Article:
A new wave of immunotherapies has arisen in recent years that specifically targets checkpoint inhibition, a mechanism of tumor immune evasion that prevents cytotoxic T-cell lymphocyte (CTL) activation. Although the percentage of T cells in the bone marrow is relatively low, CD4+ and CD8+ CTLs have been shown to exert anti-tumor effects in bone metastases of other cancers, such as breast and melanoma.41-43 Ipilimumab, a monoclonal antibody against receptor cytotoxic T-lymphocyte antigen-4 (CTLA-4), a negative regulator of T-cell activation, inhibits regulatory T-cell function and activates cytotoxic T-cells. Although ipilimumab has been highly successful for the treatment of metastatic melanoma,44,45 it has not proved efficacious for the treatment of mCRPC. In a recent phase III trial, ipilimumab failed to improve overall survival in comparison to placebo, yet reduced PSA, and improved 3-month progression-free survival.42

Several studies have demonstrated adverse effects that ended initial clinical trials but of note, a single patient had a dramatic response with a reduction in the number of bone lesions and disease free survival at 6 years.46 Defining markers predictive of patient response to checkpoint inhibitors will be critical for their clinical application. Nevertheless, clinical trials are investigating the combination of ipilimumab with ADT on disease progression (NCT01498978) and the safety of using ipilimumab in combination with GM-CSF (NCT00064129). Another checkpoint inhibitor drug, nivolumab, a monoclonal antibody that targets PD-1/PD-L1, has shown little promise, as there has been no clear indication that CRPC tumors express PD-L1.47 Targeting T-cell activation through 2 different mechanisms, APC-mediated activation and immune checkpoint inhibition, such as combinational PROSTVAC with ipilumimab treatment, may enhance drug efficacy over the individual compounds. Clinical trials are studying the efficacy of the checkpoint inhibitors combined (NCT02601014) or when added to ADT (NCT01498978).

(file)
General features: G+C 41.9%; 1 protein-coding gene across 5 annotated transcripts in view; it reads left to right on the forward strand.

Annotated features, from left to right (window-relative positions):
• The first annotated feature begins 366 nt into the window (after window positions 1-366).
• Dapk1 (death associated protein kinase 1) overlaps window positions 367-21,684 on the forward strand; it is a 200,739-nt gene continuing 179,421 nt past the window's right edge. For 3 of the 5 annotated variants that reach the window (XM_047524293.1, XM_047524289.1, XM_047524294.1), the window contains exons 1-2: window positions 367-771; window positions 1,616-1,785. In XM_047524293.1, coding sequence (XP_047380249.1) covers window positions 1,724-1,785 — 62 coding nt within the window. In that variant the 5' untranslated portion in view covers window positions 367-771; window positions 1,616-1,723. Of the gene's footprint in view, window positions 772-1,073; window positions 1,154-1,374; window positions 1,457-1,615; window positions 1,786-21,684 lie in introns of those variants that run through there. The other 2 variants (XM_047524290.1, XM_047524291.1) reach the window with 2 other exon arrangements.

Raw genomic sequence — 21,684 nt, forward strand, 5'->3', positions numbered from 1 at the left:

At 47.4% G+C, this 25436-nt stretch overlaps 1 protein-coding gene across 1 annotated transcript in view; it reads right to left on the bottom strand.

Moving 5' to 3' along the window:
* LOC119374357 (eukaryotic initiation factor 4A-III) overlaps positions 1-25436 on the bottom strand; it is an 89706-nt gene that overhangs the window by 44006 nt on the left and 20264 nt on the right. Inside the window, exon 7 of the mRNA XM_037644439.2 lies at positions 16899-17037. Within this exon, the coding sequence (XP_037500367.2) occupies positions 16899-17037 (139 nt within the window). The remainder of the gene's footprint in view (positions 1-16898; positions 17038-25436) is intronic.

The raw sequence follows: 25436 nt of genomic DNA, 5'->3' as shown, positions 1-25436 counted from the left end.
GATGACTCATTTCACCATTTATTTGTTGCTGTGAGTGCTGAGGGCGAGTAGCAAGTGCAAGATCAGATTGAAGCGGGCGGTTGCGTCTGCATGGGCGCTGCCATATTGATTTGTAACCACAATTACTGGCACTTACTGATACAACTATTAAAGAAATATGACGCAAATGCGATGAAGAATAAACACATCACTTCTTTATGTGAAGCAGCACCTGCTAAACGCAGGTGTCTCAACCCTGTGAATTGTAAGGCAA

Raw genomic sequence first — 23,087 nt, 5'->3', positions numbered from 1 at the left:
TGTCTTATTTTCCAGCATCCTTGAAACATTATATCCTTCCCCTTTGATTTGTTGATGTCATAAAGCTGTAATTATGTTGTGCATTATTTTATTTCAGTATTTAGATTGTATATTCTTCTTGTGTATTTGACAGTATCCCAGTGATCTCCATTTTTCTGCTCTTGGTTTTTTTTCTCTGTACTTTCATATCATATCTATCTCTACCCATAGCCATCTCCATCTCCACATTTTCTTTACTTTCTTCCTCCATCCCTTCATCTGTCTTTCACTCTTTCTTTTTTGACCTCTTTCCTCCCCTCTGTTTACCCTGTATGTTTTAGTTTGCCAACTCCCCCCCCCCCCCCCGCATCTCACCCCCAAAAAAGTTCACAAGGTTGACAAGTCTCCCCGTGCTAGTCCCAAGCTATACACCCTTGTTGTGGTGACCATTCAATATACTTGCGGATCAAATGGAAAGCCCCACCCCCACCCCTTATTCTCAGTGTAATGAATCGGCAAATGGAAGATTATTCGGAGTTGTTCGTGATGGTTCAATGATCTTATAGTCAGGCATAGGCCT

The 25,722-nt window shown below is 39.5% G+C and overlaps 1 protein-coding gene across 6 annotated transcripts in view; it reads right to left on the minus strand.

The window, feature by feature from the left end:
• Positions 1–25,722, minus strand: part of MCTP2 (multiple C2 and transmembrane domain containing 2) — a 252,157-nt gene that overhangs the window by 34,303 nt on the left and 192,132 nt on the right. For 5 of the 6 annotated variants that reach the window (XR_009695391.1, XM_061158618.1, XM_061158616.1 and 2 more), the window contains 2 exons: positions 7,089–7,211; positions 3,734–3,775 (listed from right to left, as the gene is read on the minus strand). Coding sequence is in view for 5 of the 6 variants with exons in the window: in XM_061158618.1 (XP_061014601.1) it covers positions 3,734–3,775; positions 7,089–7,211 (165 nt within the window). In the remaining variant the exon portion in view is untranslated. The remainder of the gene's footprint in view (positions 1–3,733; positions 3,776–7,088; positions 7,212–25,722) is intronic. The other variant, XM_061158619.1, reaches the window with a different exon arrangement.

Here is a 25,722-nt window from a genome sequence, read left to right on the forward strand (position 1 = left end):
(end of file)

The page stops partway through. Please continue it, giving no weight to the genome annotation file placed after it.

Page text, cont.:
Upcoming Opportunities and Threats for Bone mCRPC Treatment

Significant progress has been made in the development of therapies that target mCRPC growth in the bone microenvironment. Moving forward, the upfront application of therapies in combination — such as ADT with radium-223 — for example, may prove more effective than sequential treatments in extending OS. Molecular profiling of individual mCRPC patients and the identification of response predictors will clearly be beneficial for the smart application of targeted therapies, such as TKIs and immune check point inhibitors, in order to achieve maximal responses. A major challenge for the medical oncologists is mCRPC heterogeneity and the emergence of resistant disease.48,49 Adaptive therapy aims to prevent the emergence of resistant subpopulations by maintaining therapy-sensitive populations.50 The application of therapies, as needed, to stabilize disease progression, rather than continuously, is currently being explored in the clinic for abiraterone in mCRPC (NCT02415621). Further, novel computation- al modeling approaches to define optimal therapeutic strategies for heterogeneous bone metastatic prostate cancer are under investigation.51-53

In conclusion, a greater understanding of the molecular underpinnings of bone metastasis has contributed to an expansion of potential therapies for mCRPC. Defining the optimal sequence and combinations needed for these therapies, identifying key characteristics of the tumor that could determine which patients would benefit most, and controlling tumor evolution in the bone microenvironment will no doubt improve the efficacy of current therapies and significantly extend the OS of men with mCRPC.

Acknowledgements. CCL is supported by NIH R01CA143094 and U01 CA202958-01. LMC is supported by the American Cancer Society (PF-13-175-01-CSM).
Affiliations: Leah M. Cook and Conor C. Lynch are with the Department of Tumor Biology, H. Lee Moffitt Cancer Research Center and Institute, 12902 Magnolia Dr, Tampa, FL 33612, USA.
Address correspondence to:
Conor C. Lynch, H. Lee Moffitt Cancer Research Center and Institute, 12902 Magnolia Dr, Tampa, FL 33612, USA; TEL: +813-745-8094; E-mail: